This magazine would be older than Sir Winston Churchill, if the statesman was still alive today. He was born on 30 November 1874. A month earlier, the first issue of The Accountant had come out, hot off the press.
Its first publisher, Alfred Gee, made it clear that the publication was going to be independent.
As the ICAEW explains in its library database, Gee didn’t want the magazine to be affiliated to any professional body, although in 1890 ICAEW’s council encouraged its members to subscribe and submit articles for publication.
I’m proud to say that Timetric, the title’s current publisher, is committed to maintaining Gee’s original stance on editorial independence.
As such The Accountant remains a broad church where various viewpoints are discussed and a forum where issues are debated independently – not least to practice what we preach.
One of those debates today relates to the EU, of which Churchill was one of the first proponents, and the UK’s continued membership of it. The UK premier David Cameron recently suggested capping national insurance numbers for EU nationals who want to work in the UK.
That proposal, in breach of EU laws and treaties, has heated up the debate ahead of the UK General Election in May next year.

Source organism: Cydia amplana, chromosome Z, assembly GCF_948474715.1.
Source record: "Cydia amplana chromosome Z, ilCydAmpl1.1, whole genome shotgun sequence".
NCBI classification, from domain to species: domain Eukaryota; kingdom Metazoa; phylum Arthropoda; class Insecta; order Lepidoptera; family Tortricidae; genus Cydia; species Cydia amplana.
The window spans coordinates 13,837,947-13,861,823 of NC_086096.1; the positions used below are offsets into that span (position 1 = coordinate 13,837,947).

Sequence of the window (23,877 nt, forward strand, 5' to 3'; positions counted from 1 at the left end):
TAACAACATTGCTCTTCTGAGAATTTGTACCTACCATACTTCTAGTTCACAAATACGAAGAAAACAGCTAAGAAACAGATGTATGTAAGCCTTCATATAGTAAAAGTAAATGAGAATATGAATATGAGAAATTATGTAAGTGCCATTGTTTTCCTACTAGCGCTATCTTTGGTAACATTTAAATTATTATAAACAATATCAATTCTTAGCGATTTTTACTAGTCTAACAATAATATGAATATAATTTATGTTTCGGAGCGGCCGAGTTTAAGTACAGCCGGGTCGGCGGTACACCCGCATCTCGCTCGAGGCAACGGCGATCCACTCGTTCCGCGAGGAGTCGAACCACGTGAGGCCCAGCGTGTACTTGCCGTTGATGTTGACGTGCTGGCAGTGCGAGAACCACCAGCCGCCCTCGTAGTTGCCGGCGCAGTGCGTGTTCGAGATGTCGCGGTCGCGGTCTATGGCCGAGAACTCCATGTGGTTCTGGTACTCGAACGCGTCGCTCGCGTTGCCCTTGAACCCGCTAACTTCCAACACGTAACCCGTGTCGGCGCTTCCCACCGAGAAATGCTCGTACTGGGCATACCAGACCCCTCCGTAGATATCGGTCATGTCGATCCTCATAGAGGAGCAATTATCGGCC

In our UK annual survey we asked leaders from the profession for their thoughts, should a referendum on the UK’s EU membership be held sometime after the Election.
The most general view was that an exit from the EU wouldn’t be beneficial for businesses and trade.
From Europe, this year, has come the second chapter of a massive debate initiated four years ago – the reform of the EU audit market.
After years of endless discussions and political shenanigans at the heart of the EU, the European Parliament passed a final body of law.
However, it gives plenty of leeway to member states in key areas such as the extension of auditors’ rotation and the provision of prohibited non-audit services.
As much as "united in diversity" is the motto of the EU, how many different regulations can European markets support?
Governments and regulators of many member states are working hard on the implementation of the rules, which should be ready by June 2016. But how are they coordinating their work? Who are they listening to, given the wider areas of the economy that audit affects?
At least in the UK, the Department for Business, Innovation and Skills (BIS) and the FRC are listening to what accountancy bodies and other stakeholders have to say – among them the ICAEW, the ACCA and the ICAS.
We’ll know very soon how things are going to play out. BIS will launch a public consultation before the end of year, where it might anticipate what its favourite options are; or just leave the final decision for the FRC to make.
Stay tuned for more news with The Accountant. We have 140 years of experience.
Carlos Martin Tornero